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Roman Treasures and Excavations at the Rhineland Museum

Roman Treasures and Excavations at the Rhineland Museum, Trier
If you really want to dive back into an era where Roman emperors governed Trier, you should not miss the Rheinisches Landesmuseum, Rhineland Museum, in Trier. It is spiked full of history with more than 4,000 artifacts, with the most valuable of them behind separate glass enclosures. The glass enclosures let you not only see each and every detail up close, but also give you a 360 degree view of many of them without jeopardizing the art treasures.

Glass Painting From the Trier Cathedral, around 1530 • Landesmuseum Trier © GDKE - Rheinisches Landesmuseum Trier, Th. Zühmer
The museum is not only limited to the Roman Era of Trier, although it is the biggest draw for this museum. It starts with excavated weapons and other finds from the stone age, continues through Roman and Frank times and ends with the last elector of Trier. Particularly interesting were the many busts and building elements from Roman times including a large replica of the city of Trier, created on the basis of many excavations. There are also many large and impressive building columns that were recovered and restored back to their original beauty.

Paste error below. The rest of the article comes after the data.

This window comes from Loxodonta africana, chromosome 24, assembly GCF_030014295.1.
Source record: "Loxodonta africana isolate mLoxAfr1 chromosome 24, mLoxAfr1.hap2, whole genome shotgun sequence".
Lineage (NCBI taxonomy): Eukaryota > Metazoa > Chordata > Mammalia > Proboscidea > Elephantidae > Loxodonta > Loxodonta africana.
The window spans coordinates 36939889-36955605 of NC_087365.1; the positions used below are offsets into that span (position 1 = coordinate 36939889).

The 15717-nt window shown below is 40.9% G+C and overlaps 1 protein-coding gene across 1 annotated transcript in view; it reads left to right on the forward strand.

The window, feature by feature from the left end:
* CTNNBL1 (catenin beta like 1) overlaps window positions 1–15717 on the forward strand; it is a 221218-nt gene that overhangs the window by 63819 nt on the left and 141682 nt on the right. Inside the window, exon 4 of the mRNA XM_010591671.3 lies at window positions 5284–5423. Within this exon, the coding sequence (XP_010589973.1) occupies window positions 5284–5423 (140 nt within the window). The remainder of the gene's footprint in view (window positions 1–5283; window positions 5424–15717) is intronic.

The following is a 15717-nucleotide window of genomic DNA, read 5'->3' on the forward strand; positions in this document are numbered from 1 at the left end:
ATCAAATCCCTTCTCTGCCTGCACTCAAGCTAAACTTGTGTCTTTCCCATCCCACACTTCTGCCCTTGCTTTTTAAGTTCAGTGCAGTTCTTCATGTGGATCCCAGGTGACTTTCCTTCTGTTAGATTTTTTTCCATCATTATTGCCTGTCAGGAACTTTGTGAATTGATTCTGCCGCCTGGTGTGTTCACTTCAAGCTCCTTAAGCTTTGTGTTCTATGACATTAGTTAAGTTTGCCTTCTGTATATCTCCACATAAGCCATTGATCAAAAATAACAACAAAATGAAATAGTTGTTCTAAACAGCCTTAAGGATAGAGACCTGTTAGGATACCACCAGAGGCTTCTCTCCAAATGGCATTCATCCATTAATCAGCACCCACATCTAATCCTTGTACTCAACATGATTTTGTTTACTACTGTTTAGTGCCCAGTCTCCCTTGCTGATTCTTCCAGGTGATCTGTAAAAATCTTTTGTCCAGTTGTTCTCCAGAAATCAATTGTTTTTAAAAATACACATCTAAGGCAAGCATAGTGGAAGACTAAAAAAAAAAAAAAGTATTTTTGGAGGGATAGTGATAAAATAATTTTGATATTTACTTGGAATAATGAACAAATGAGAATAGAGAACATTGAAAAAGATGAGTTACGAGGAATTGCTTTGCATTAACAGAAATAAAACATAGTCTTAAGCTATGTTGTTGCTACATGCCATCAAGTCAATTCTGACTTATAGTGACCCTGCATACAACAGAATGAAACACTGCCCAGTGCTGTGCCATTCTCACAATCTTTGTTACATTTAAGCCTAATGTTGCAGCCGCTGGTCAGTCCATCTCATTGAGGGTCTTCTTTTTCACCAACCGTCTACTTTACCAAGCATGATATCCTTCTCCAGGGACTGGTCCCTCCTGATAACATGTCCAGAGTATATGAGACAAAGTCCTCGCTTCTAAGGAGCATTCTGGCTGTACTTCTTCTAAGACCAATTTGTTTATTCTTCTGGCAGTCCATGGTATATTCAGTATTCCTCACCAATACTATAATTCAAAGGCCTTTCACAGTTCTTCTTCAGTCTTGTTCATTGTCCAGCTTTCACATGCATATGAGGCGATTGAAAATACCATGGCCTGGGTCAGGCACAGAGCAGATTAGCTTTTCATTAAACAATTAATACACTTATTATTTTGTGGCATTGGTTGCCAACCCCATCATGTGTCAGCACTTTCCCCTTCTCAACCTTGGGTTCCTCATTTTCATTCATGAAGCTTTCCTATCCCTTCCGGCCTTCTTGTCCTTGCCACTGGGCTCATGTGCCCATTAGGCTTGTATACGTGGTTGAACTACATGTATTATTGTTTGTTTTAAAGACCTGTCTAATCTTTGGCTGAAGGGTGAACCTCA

Mosaic Display of a Charioteer, around 250 A.D., • Landesmuseum Trier © GDKE - Rheinisches Landesmuseum Trier, Th. Zühmer
The Rhineland museum features the oldest archaeological collection in all of Germany, including the largest coin treasure ever found in Germany (2,500+ coins in 1993) and many original pottery items, so make sure you plan several hours for a visit.

Scene of hairdressing of a roman tomb, before 220 A.D., • Landesmuseum Trier © GDKE - Rheinisches Landesmuseum Trier, Th. Zühmer
Make sure you do not miss the multimedia presentation “Im Reich der Schatten,” In the Kingdom of Shadows, which is shown twice daily. You will be in a room filled with Roman gravestones with floor to ceiling panoramic projections for 45 minutes. It tells the story of Gaius Albinius Asper, who mourns his dead wife Secundia. The fictitious plot shows his search in the world of the dead to find Secundia, his late wife. Whether Secundia really died before Albinius or not, we can only guess today. For 45 minutes we plunged into another world where we saw how stone-carved figures and characters came to life.

Corpus of finds dated back to the Bronze Age, around 1600 B.C.,• Landesmuseum Trier © GDKE - Rheinisches Landesmuseum Trier, Th. Zühmer

Included in the entrance fee is a great audio guide, that also has an English language option and will give you a much better understanding of the stories that go along with the artifacts.

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